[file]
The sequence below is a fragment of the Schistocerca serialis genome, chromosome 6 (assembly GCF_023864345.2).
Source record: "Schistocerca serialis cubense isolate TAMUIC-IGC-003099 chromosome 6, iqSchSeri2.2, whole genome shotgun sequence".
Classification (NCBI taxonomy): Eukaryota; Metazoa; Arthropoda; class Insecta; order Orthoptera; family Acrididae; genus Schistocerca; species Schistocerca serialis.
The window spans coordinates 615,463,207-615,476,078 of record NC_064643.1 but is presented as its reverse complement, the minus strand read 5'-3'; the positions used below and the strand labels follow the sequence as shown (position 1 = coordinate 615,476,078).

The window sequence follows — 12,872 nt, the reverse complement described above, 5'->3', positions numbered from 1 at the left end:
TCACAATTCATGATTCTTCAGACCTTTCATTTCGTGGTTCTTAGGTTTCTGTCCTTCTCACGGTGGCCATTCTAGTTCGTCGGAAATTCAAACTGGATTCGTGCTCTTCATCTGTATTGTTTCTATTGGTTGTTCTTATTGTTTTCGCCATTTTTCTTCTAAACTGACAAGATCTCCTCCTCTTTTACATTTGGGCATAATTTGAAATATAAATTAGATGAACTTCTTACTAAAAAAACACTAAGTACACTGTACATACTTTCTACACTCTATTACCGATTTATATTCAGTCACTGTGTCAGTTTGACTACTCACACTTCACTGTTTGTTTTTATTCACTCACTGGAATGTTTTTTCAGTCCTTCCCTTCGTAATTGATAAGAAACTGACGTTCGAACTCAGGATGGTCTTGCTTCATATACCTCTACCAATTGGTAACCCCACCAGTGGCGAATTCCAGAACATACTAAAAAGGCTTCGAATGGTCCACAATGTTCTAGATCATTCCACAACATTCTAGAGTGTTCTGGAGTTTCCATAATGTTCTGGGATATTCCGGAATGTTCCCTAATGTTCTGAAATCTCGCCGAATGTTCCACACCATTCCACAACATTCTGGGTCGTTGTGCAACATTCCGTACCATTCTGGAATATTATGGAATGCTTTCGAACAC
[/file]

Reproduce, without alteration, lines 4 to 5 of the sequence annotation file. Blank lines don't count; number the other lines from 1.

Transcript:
The window spans coordinates 615,463,207-615,476,078 of record NC_064643.1 but is presented as its reverse complement, the minus strand read 5'-3'; the positions used below and the strand labels follow the sequence as shown (position 1 = coordinate 615,476,078).

The window sequence follows — 12,872 nt, the reverse complement described above, 5'->3', positions numbered from 1 at the left end: